3 Reasons Why Web Design Matters for Business
Despite the accessibility and affordability of good design, it still seems to be one of the key things that small business owners overlook when assembling a marketing plan. Think you can skimp on design? Think again.
We’re living in an age where good design is no longer a luxury—it’s everywhere. If you’re a startup, you’re also cultivating an image during a time when brand designs turn into iconic symbols. That’s why one of the most important elements for a small business competing in a land of box stores and too much information is to invest in great design.
1. Your Customers Were Raised on a Steady Diet of Great Design
Good design is no longer a privilege strictly reserved for those who can afford it—it’s a given. Take a mega-brand like Target. To huge success, the discount retailer has successfully amassed an arsenal of designer collaborations for its clothing, accessories, house wares and more. Anna Sui, Zac Posen, Jean Paul Gaultier, Thakoon and other luxury brand designers have all lent a creative hand to the retailer.
Leveraging good design into offering upscale goods at affordable prices has become a lifeline for the brand. As long as a product is in their price range, consumers will choose a good-looking design over a mediocre one, nine times out of ten. And they’ll feel liberated for it.
The availability and affordability of great looking and functional products has leveled the playing field for market share. IKEA has been selling fashion-forward furniture at an affordable price-point for decades and has built a multi-million dollar empire on bringing good design to the masses.
Great design at an affordable price has now reached a critical mass. If you are an established business and already successfully selling a product or a service, your job just got a little bit harder. If you’re a small business or brand trying to compete in a world saturated with great marketing and short attention spans, you better think design first. Good design is your gateway to brand awareness.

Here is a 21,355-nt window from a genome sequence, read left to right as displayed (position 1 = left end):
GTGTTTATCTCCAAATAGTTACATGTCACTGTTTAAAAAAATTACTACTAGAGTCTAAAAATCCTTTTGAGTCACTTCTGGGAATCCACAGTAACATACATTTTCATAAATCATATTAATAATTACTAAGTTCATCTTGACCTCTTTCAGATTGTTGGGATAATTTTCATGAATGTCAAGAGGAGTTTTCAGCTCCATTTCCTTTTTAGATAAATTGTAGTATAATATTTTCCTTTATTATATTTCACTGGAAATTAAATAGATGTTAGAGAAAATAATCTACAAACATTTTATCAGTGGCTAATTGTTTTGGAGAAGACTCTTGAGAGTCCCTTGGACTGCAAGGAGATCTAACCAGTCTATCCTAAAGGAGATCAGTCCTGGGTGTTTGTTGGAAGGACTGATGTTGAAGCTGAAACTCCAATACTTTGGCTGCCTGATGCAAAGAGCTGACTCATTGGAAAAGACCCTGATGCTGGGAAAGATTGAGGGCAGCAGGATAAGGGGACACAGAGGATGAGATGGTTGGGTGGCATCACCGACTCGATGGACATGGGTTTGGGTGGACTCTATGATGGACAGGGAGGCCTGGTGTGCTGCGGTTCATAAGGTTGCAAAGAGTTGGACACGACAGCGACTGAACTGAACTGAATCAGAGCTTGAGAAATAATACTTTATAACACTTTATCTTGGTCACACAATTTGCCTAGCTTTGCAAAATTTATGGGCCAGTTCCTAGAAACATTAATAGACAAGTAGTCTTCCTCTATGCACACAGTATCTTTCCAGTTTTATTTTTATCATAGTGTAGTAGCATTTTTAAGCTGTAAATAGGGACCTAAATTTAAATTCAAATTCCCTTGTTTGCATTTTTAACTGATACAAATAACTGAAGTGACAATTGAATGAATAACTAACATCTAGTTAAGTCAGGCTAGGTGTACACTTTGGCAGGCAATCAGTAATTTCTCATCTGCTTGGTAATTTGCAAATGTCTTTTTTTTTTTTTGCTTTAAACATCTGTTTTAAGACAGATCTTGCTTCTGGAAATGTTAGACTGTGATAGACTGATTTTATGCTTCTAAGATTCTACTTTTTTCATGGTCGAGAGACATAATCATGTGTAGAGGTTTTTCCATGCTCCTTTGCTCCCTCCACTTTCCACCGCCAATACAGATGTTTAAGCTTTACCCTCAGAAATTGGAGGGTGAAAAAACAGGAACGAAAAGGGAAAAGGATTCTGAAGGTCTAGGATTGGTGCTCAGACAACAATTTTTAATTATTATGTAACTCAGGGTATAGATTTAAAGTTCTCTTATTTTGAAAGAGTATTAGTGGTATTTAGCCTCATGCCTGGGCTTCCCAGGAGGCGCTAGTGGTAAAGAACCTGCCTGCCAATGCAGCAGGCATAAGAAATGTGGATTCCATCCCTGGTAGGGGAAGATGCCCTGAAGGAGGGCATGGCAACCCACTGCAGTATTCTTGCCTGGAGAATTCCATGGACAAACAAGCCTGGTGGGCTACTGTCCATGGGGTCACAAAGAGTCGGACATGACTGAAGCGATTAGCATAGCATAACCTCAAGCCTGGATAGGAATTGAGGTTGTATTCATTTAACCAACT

2. A Big Design Makes Your Small Business Appear Larger Than Life
One of the signs of a strong brand is a great design. Although the iPod is tucked away under Apple’s multi-billion dollar empire, it has transcended its maker and become a brand in itself. Chances are, you know exactly what I’m talking about. When you think iPod, you’re envisioning a clean looking, modern silhouette dancing against a smash of eye-popping color. You’re also visualizing a simple, white, extremely user-friendly device that changed media—and culture—as we know it.
Need we be reminded?
Building a company behind a design is key for a small business. Here’s a quick fact—Apple launched its first iPod model during the short recession in 2001 with little guarantee. It was a hit… and without coincidence, it was also the most modern, cleanly designed and instantly recognizable music player on the market. The iPod is a perfect example of a design that built itself and then its own brand. Apple shot first, and asked questions later.
Let’s not get ahead of ourselves. You may not have the intention of revolutionizing the music industry with your product, but a consciously created design will help your small business appear bigger than it is. Once you build that presence, your business may not be so small anymore.
3. Good Design Builds Trust in the Little Guy
Consumers like being able to count on certain things. They like knowing that when they call a carpet cleaner and make an appointment, someone is going to show up. They like believing when they buy a juicer online, it’s going to work. So how do you get your clients to believe in your small brand or startup, and begin trusting your product or service?
Trust begins with branding, and successful branding hinges on good design. This is especially important for small businesses, which are competing with huge companies who have had brand trust for years.
In The Brand Gap, a guide to successful branding by Marty Neumeier, the author points to design as the ultimate message that incites trust. “Trust creation is the fundamental goal of brand design,” says Neumeier. He argues a brand is a person’s gut feeling about a product, service, or company. We humans are all emotional, intuitive beings despite our best efforts to be rational.
What this says about a brand design is that it has to create an emotionally based reaction—a positive one—and not just serve as a throwaway image for your company or product. This is where great design comes into play. Like your brand should. After all, trust is an emotion—a gut feeling. So is loyalty.
Everything you want from a prospective customer is based on emotion, so you’ve got to use the right channel to reach them. The design of your website, logo, or packaging should be more than just functional. If you’re a trustworthy small business, your design should be, too.